Friday Fun: Are automated roads the next transport revolution?
Transport systems play an important role in shaping the character of an urban environment. Photo by Trey Ratcliff/Flickr.

Transport systems play an important role in shaping the character of an urban environment. Photo by Trey Ratcliff/Flickr.

Fresh off our discussion of the latest advances in solar-powered roadways, TheCityFix brings you the next future-oriented innovation in road technology: electric roadways.

The Tracked Electrical Vehicle (TEV) Project is a radical new concept looking to transform the look, feel, and purpose of our roads. Designed as an open-source initiative in 2012, the TEV Project is early in its development and aims to create a network of compact, electrically powered roadways on which conventional Electric Vehicles (EVs) can drive indefinitely under computer control. These clean and efficient electric highways are designed to be used by EVs – including private cars as we know them today – as well as other transport modes like mini-buses, taxis and light freight vehicles. These electric roadways would supplement traditional roads and could be raised above or sunk below ground. If successful, this project could impact transport emissions, road safety, traffic congestion, and help to address other prominent challenges in the transport sector.

A fully automated system

The TEV roadways would be controlled by a computer system in a similar way to Automatic Train Operation, a system currently used by some metro systems. This would allow a road user to travel to his or her pre-programmed destination using the system as a guide. As they are fully automated, electric roadways would provide a safer and faster mode of transport than private vehicles today. For example, the system aims to take passengers 300 km (about 186 miles) in an hour and a half. Vehicles would be powered directly with electricity from the tracks as they travel, meaning they would never need to stop to recharge.

Are electric roadways a fit for developing countries?

Many developing cities face the challenge of population growth outpacing infrastructure development. Road safety is a particularly important problem in many low- and middle-income countries. In India, for example, there are approximately 134,000 reported traffic fatalities each year and growing. If electric roadways are successfully implemented, they could save hundreds of thousands of lives annually. Automatic control allows electric roadways to carry a greater number of passengers than traditional roads. This could reduce infrastructure costs for growing cities that build a single electric highway instead of multiple traditional highways. For these reasons, the TEV project believes developing countries may be best suited for the new system, and can use the project as an opportunity for technology leapfrogging. Still, the full costs of creating electric powered highways, conventional electric vehicles, and a smart computer network may be cost prohibitive for developed and developing cities alike. Further, the project will have many hurdles to overcome once it is operational. For example, will a breakdown of one car on a single lane track prevent the rest of the cars behind it from moving forward? Or, could the automated system be vulnerable to hacks and endanger the safety of road users?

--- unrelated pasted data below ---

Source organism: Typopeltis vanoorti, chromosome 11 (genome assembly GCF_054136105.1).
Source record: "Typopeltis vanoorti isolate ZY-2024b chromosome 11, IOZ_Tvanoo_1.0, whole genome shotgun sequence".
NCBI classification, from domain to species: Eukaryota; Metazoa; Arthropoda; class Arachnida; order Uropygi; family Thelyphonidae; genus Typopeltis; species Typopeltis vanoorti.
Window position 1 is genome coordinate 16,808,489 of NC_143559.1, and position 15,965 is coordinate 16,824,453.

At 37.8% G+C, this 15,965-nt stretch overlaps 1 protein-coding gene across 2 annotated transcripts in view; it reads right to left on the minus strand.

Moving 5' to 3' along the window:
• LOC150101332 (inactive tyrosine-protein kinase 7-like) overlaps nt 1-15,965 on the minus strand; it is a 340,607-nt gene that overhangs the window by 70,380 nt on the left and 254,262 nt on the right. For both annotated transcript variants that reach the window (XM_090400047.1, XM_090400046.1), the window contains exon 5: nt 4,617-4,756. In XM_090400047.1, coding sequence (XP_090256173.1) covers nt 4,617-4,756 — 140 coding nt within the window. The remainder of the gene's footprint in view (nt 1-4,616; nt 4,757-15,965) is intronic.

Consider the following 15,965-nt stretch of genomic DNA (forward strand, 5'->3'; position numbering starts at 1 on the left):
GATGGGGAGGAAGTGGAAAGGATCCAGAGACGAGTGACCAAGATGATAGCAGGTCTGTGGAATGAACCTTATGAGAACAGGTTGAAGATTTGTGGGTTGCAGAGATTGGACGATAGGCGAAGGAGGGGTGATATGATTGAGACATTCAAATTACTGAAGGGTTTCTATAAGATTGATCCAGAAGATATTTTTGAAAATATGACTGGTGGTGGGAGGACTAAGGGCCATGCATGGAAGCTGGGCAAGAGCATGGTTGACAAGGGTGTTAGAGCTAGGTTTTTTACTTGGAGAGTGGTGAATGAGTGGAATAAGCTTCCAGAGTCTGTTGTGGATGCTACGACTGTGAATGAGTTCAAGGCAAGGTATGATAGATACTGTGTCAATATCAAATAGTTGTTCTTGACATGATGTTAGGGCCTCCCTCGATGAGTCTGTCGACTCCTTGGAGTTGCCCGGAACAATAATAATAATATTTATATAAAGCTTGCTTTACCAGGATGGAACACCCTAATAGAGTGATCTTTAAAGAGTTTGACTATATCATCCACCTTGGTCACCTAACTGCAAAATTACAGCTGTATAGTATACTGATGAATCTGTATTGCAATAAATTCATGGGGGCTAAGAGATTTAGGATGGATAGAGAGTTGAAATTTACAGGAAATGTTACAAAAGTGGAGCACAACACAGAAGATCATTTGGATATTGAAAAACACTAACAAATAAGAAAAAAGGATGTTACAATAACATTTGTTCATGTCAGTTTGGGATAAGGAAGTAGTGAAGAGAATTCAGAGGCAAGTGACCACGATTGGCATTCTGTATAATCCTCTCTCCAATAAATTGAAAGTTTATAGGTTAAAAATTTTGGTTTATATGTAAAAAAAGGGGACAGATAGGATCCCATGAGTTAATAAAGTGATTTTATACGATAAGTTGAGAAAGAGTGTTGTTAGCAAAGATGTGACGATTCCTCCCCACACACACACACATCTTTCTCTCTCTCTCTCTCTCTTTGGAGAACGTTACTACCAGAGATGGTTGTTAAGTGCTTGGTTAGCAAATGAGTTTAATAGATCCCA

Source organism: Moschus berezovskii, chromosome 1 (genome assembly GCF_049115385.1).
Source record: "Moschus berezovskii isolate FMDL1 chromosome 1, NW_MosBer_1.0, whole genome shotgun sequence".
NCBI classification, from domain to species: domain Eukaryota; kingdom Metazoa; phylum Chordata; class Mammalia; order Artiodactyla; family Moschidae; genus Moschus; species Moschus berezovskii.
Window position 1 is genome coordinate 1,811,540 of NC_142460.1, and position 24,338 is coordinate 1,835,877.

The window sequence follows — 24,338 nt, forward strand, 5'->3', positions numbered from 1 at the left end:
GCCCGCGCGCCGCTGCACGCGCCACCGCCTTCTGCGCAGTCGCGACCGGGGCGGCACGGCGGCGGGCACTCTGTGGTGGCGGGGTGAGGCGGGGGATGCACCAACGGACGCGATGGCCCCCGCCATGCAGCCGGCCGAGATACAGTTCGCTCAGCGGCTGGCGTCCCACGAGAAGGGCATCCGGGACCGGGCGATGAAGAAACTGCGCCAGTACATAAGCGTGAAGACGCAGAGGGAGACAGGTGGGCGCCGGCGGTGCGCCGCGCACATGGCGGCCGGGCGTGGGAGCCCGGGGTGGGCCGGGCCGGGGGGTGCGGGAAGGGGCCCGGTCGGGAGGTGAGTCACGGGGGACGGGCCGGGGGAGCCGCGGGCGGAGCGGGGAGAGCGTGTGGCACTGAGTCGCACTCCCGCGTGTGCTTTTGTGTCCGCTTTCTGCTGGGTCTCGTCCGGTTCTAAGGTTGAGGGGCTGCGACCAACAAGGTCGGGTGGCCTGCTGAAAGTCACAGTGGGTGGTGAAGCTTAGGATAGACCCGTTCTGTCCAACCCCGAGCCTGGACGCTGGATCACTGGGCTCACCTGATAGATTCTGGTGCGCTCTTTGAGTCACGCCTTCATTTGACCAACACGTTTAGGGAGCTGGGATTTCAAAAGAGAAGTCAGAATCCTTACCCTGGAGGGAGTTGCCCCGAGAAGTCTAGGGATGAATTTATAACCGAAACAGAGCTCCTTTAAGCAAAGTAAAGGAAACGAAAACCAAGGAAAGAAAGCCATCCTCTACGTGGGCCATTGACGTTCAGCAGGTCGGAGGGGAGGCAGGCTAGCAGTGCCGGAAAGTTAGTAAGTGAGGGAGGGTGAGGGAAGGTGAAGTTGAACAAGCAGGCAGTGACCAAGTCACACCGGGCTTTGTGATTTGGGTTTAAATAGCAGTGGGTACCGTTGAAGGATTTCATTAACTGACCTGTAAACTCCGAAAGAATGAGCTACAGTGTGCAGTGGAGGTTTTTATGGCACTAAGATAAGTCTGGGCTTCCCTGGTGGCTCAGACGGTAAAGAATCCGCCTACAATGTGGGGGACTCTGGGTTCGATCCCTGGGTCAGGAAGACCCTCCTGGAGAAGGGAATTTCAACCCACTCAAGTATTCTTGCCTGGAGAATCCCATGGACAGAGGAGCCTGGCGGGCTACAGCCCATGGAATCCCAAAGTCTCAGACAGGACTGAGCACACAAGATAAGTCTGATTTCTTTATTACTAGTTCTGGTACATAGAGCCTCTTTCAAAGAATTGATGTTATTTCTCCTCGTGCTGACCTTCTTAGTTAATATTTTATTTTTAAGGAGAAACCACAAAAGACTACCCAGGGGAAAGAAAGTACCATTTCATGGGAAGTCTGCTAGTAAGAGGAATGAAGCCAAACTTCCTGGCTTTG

Can the TEV Project deliver clean transport?

In 2011, transport made up 22% of global greenhouse gas emissions, and minimizing emissions from the transport sector is crucial to preventing dangerous levels of global climate change. As an electric based system, TEV aims to help reduce global carbon emissions. The system would also create energy savings over traditional private vehicles through eliminating the need for headlights, using steady vehicle speeds, reducing aerodynamic drag, and many other features. The TEV project could represent one means of shifting to a cleaner form of transport while improving the quality of travel.

Innovative technology has a role to play in the future of safe, sustainable transport. Sill, the TEV project is early in its development, and cities already have the means to create safe, sustainable transport systems without having to expand road infrastructure. For example, investments in cycling networks and mass transport systems increase road safety while decreasing emissions. Further, relatively low cost infrastructure projects like bus rapid transit can save commuters significant amounts of time. For instance, Istanbul’s bus rapid transit system saves the typical passenger 52 minutes per day. These sustainable transport systems, while perhaps not as futuristic as the TEV project, are a proven means to increasing quality of life.

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